Multiple choice questions (MCQs)

MCQs can be used as formative or summative assessment, and if used electronically can provide immediate feedback. When writing questions, try not to just test what facts students have remembered, but challenge them to apply concepts, and analyse and evaluate information.

Good MCQs take time to construct, and so lead-in time is high; but this is set against much quicker or automated marking even for large cohorts.

Workload guide

Preparation time Medium Student workload Medium Marking time Medium

Literacies and skills exhibited

  • Developing arguments, reflecting, evaluating and assessing
  • Analysing data and reviewing
  • Recalling, describing, identifying and relating

Alternatives

  • Short answer questions
  • Presentation

Marking

Much of the effort goes into the design of the MCQs. If properly designed, marking should be either automatic, or easy to complete against a correct-answer sheet.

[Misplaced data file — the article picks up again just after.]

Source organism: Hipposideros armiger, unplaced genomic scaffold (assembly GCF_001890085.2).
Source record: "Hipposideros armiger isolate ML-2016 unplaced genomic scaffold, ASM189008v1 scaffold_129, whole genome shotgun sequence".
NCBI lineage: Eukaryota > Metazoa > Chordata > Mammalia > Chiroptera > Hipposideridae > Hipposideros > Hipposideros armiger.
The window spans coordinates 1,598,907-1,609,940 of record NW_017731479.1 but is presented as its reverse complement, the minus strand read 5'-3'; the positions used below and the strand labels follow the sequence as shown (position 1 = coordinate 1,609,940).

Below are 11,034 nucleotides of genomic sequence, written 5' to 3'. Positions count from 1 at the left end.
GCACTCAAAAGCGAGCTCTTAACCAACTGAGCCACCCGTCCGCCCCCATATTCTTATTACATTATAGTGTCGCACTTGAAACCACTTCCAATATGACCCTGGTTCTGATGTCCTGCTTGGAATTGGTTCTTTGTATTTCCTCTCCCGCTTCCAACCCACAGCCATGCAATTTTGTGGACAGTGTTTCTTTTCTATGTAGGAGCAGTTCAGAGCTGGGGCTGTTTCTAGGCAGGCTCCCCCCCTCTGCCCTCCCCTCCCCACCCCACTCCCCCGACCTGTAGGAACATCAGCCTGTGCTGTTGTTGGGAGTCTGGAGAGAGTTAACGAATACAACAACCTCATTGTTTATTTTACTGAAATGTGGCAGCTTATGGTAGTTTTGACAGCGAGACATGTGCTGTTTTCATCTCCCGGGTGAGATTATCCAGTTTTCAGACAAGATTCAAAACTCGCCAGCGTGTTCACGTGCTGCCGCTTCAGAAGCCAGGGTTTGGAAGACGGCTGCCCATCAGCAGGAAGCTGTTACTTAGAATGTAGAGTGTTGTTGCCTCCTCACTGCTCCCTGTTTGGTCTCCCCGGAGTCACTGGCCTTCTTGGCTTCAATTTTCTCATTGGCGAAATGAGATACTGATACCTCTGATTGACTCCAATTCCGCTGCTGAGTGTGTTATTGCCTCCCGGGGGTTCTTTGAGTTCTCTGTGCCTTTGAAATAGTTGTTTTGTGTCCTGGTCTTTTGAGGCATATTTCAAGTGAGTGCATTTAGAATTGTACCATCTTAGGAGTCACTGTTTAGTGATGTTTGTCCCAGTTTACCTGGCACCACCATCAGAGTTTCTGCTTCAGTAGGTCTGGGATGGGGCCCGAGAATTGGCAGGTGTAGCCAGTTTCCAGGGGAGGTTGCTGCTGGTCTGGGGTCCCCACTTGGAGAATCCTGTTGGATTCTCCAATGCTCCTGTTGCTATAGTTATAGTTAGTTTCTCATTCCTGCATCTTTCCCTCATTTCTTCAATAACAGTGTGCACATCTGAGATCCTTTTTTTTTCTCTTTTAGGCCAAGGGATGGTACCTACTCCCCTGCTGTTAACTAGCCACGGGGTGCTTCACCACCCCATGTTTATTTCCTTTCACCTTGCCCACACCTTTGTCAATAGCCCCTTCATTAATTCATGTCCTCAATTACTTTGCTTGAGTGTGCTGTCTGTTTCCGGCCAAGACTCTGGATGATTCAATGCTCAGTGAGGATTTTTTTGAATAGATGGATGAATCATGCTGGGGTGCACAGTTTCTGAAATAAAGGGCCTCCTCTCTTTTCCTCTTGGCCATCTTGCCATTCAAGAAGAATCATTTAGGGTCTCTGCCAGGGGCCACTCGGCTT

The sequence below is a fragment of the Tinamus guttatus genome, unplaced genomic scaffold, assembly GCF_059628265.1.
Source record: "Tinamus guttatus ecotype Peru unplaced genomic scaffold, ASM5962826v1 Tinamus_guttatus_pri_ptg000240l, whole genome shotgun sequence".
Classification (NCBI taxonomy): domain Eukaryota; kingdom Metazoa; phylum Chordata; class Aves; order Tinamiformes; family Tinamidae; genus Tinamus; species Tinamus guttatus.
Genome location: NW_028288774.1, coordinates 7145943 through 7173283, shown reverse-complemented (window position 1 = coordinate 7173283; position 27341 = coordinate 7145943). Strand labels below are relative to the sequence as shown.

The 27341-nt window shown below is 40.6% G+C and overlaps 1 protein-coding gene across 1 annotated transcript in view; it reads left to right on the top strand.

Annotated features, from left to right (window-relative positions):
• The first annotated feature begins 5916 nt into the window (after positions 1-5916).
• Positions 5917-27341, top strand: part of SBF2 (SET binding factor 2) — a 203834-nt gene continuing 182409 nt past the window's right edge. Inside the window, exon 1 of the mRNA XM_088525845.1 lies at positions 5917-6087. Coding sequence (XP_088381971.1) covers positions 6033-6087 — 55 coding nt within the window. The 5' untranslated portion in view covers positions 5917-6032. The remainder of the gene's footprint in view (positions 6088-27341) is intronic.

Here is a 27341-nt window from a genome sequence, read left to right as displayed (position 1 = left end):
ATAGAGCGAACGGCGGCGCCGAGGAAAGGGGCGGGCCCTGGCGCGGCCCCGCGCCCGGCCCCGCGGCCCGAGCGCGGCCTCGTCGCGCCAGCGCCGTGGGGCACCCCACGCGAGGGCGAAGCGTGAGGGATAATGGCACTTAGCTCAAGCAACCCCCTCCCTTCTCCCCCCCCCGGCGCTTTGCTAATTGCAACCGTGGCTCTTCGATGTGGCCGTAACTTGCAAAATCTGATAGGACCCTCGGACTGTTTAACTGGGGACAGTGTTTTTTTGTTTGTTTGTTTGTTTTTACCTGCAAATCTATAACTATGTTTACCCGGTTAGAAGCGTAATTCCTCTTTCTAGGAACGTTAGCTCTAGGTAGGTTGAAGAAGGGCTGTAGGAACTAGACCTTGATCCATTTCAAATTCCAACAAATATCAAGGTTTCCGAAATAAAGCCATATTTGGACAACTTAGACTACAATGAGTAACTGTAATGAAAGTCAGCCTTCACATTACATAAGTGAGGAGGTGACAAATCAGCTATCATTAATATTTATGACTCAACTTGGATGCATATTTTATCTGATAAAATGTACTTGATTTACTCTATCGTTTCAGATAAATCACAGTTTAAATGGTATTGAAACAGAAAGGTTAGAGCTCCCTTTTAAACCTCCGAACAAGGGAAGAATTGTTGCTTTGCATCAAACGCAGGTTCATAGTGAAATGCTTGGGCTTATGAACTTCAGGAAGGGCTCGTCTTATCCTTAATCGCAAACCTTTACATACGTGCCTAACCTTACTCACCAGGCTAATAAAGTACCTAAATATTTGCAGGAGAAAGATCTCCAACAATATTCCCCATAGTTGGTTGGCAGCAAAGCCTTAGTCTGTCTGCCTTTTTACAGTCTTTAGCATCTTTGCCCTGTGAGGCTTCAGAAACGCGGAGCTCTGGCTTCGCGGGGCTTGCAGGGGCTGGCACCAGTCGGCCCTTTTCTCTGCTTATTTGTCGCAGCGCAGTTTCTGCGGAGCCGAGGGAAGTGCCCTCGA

Feedback

Automated marking can give students instant feedback on the questions they answered incorrectly. More detailed feedback explaining why answers are correct or incorrect can be added to most MCQ systems, Blackboard included.

Further reading

Guidelines for writing effective MCQs, including ideas for assessing higher-order thinking:
https://my.leedsbeckett.ac.uk/bbcswebdav/institution/Health_and_Social_Sciences/ltu/areas/assessment/mcq/design.html

https://cft.vanderbilt.edu/guides-sub-pages/writing-good-multiple-choice-test-questions/

 

Guide to time involved in preparation, marking, and student workload:  Low Low  Medium Medium  High High

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